“I have this wonderful gift of this house, and it’s my privilege to share it,” she says, elegantly clad in a Peggy Jennings cream silk suit with hand-painted, grapefruit-size peach flowers. Sitting in her green-sponged dining room, she talks about that special relationship as guests drift home after her party for the Harmon Center for the Arts’ “Welcome to Washington” event and to honor designer Steven Stolman, who started the Ovation Society to raise funds for the Duke Ellington Jazz Festival, which started June 5 and runs until Monday. This year’s festival honors New Orleans, where Rogers’ late father served as city councilman.
And while Rogers wasn’t present at that event, clearly McElveen-Hunter is able to work her ways with the new administration: the festival concludes Monday with a concert at the Kennedy Center honoring Ellis Marsalis and New Orleans Jazz, with performances by sons Branford, Wynton, Delfeayo and Jason, along with Harry Connick Jr. and Dr. Billy Taylor. That morning, as part of the festival, the President and First Lady are planning to host a private performance at the White House by Cuban Grammy winner Paquito D’Rivera.
It wasn’t the first time McElveen-Hunter worked her magic either. The reception in her home took place only a week before for the “Welcome to Washington” show, which was organized by Shakespeare Theatre artistic director Michael Kahn and featured performances by 10 local theatrical companies. Rogers liked the idea, and with a few days to go, word arrived that the First Lady would attend.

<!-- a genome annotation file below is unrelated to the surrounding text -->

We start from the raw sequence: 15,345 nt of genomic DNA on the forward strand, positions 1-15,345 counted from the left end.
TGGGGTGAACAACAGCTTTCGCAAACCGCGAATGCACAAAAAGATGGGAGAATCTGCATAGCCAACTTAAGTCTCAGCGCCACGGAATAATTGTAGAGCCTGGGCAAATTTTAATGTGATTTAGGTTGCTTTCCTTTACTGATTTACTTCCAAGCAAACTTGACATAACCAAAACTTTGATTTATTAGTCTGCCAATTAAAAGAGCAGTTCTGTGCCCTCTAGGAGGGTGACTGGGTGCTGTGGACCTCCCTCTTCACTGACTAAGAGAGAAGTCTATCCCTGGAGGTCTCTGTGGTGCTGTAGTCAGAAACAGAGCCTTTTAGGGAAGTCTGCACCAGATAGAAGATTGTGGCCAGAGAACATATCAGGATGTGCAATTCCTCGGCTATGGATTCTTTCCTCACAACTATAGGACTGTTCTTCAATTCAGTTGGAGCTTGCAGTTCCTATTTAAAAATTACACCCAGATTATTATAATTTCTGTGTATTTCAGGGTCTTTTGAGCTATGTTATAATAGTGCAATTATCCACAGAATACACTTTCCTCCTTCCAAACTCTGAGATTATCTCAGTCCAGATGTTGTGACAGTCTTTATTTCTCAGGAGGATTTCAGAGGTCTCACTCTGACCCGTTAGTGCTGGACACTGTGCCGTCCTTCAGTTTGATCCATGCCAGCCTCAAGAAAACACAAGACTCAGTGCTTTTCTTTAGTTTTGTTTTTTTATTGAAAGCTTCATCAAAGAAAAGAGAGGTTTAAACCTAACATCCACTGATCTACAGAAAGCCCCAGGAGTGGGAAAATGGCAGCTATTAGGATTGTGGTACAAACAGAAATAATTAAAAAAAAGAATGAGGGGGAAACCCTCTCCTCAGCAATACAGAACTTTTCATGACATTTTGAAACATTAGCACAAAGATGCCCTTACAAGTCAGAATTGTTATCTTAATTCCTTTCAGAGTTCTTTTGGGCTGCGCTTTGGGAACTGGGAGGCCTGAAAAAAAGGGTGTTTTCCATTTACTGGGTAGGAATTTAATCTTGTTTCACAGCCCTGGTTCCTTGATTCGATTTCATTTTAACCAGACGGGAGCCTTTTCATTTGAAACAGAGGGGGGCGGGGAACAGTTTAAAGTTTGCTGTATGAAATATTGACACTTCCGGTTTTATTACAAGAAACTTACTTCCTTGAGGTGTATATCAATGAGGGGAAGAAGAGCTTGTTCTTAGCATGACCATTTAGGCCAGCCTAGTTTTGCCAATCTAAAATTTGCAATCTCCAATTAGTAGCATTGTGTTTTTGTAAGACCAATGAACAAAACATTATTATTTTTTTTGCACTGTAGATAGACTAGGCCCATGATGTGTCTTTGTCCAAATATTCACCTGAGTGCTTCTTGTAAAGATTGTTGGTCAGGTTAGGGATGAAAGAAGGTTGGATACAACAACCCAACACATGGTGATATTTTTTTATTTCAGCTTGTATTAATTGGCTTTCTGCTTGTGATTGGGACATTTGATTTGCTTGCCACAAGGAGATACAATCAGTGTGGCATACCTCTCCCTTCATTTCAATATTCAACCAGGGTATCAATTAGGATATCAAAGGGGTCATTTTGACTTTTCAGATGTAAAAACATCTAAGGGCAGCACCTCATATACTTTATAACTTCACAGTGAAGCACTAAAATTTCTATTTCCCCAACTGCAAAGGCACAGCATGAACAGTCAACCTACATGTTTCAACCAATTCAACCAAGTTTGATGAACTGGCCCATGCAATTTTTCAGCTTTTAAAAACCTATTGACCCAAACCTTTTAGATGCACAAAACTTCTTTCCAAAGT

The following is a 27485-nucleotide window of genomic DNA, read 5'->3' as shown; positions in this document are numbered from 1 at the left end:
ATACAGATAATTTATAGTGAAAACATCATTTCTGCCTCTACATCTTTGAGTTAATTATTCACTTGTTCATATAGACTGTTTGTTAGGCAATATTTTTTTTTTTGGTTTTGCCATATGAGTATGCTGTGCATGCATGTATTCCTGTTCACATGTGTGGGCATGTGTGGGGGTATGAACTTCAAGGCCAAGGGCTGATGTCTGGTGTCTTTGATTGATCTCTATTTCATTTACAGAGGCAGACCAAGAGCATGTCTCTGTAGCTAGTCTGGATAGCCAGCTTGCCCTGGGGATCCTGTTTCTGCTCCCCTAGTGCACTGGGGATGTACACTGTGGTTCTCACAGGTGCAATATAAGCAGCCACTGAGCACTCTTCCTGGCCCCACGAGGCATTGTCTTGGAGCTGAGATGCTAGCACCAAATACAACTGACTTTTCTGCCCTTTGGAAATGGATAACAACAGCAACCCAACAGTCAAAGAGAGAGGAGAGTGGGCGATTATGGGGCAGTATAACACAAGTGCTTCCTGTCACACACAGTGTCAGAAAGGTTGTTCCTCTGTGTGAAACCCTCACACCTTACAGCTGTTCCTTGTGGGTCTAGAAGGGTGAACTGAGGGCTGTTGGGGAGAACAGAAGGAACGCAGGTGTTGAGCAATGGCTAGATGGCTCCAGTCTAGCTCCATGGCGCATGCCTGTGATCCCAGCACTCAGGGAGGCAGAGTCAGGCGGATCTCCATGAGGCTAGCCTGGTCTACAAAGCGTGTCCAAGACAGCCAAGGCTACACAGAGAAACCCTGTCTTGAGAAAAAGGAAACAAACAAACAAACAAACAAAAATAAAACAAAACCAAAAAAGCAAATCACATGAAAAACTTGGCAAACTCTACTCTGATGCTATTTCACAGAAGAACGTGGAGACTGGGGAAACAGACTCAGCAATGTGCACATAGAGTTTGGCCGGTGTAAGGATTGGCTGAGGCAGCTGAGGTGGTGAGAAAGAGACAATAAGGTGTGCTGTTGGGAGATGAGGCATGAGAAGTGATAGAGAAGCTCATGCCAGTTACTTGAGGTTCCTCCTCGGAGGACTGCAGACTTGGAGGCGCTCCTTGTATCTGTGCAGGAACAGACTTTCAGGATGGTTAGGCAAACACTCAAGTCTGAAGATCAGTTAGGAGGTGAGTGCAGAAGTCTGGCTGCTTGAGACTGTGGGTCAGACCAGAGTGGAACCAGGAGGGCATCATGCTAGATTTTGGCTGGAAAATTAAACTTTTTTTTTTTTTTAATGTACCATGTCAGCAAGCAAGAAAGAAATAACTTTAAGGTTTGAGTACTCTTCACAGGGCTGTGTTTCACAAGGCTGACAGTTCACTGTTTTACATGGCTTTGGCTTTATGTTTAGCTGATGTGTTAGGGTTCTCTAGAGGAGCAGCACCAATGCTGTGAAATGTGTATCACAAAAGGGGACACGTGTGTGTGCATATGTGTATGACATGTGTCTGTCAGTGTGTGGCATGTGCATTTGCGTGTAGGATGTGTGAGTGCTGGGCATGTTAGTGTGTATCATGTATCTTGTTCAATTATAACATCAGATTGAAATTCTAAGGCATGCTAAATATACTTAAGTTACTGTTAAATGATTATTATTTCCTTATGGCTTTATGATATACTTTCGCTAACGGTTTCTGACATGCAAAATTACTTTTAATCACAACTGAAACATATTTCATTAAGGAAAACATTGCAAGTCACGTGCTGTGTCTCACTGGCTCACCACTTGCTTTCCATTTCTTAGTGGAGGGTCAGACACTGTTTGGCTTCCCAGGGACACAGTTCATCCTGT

And not all of McElveen-Hunter’s efforts are so high profile. After the reception for “Welcome to Washington” and the jazz festival, she held a dinner party for eight people to meet with Rogers and hear her views on the Obama administration and the arts. Charlie Fishman, chairman of the jazz festival and the former manager for the late Dizzy Gillespie, describes the dinner as “the start of something new. The beautiful thing of what Bonnie did at Desirée’s request was to have a reception at her house, where Desirée addressed the arts community. That was the first time in my memory, and I’ve lived in D.C. since 1976, that an administration reached out to the arts community. That was a very uplifting signal.”
Rebecca Medrano, co-founder with her husband of the 33-year-old GALA Hispanic Theatre, agrees. Medrano received her invitation to the dinner via McElveen-Hunter’s North Carolina office, where her assistants pitch in to help with her D.C. political efforts. “Michael Kaiser [president of the Kennedy Center] was there and so was Septime Webre [creative director of the Washington Ballet],” recalls Medrano. “Desirée was very eloquent. She’s trying to do new things — understanding that Washington is a very tradition-bound city.”